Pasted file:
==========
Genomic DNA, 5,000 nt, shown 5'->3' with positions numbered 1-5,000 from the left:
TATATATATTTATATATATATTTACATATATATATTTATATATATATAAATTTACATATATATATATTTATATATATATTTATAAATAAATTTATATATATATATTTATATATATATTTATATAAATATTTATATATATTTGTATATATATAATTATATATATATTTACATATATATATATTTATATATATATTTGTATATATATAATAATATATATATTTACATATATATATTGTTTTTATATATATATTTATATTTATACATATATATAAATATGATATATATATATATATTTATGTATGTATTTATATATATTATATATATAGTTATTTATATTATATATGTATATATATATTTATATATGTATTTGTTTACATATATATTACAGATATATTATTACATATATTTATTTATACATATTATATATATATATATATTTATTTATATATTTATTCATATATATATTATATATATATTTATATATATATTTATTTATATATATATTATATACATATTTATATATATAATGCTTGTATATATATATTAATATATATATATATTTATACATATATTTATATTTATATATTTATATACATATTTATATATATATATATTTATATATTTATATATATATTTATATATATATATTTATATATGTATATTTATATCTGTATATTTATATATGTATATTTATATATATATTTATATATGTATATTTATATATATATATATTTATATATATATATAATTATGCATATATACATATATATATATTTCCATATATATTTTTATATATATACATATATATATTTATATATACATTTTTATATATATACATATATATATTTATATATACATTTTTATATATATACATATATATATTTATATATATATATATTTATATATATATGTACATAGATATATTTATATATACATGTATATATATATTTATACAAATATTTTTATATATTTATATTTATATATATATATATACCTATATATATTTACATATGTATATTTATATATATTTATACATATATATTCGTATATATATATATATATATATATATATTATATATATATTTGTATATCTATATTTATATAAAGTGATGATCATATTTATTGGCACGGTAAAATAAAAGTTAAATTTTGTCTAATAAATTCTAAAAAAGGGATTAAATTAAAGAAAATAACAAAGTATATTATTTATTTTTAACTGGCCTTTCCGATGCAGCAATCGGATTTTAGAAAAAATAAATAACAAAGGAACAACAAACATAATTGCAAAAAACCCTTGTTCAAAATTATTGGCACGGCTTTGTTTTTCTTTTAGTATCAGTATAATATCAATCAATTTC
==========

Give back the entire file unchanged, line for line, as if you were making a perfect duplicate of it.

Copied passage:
Genomic DNA, 5,000 nt, shown 5'->3' with positions numbered 1-5,000 from the left:
TATATATATTTATATATATATTTACATATATATATTTATATATATATAAATTTACATATATATATATTTATATATATATTTATAAATAAATTTATATATATATATTTATATATATATTTATATAAATATTTATATATATTTGTATATATATAATTATATATATATTTACATATATATATATTTATATATATATTTGTATATATATAATAATATATATATTTACATATATATATTGTTTTTATATATATATTTATATTTATACATATATATAAATATGATATATATATATATATTTATGTATGTATTTATATATATTATATATATAGTTATTTATATTATATATGTATATATATATTTATATATGTATTTGTTTACATATATATTACAGATATATTATTACATATATTTATTTATACATATTATATATATATATATATTTATTTATATATTTATTCATATATATATTATATATATATTTATATATATATTTATTTATATATATATTATATACATATTTATATATATAATGCTTGTATATATATATTAATATATATATATATTTATACATATATTTATATTTATATATTTATATACATATTTATATATATATATATTTATATATTTATATATATATTTATATATATATATTTATATATGTATATTTATATCTGTATATTTATATATGTATATTTATATATATATTTATATATGTATATTTATATATATATATATTTATATATATATATAATTATGCATATATACATATATATATATTTCCATATATATTTTTATATATATACATATATATATTTATATATACATTTTTATATATATACATATATATATTTATATATACATTTTTATATATATACATATATATATTTATATATATATATATTTATATATATATGTACATAGATATATTTATATATACATGTATATATATATTTATACAAATATTTTTATATATTTATATTTATATATATATATATACCTATATATATTTACATATGTATATTTATATATATTTATACATATATATTCGTATATATATATATATATATATATATATTATATATATATTTGTATATCTATATTTATATAAAGTGATGATCATATTTATTGGCACGGTAAAATAAAAGTTAAATTTTGTCTAATAAATTCTAAAAAAGGGATTAAATTAAAGAAAATAACAAAGTATATTATTTATTTTTAACTGGCCTTTCCGATGCAGCAATCGGATTTTAGAAAAAATAAATAACAAAGGAACAACAAACATAATTGCAAAAAACCCTTGTTCAAAATTATTGGCACGGCTTTGTTTTTCTTTTAGTATCAGTATAATATCAATCAATTTC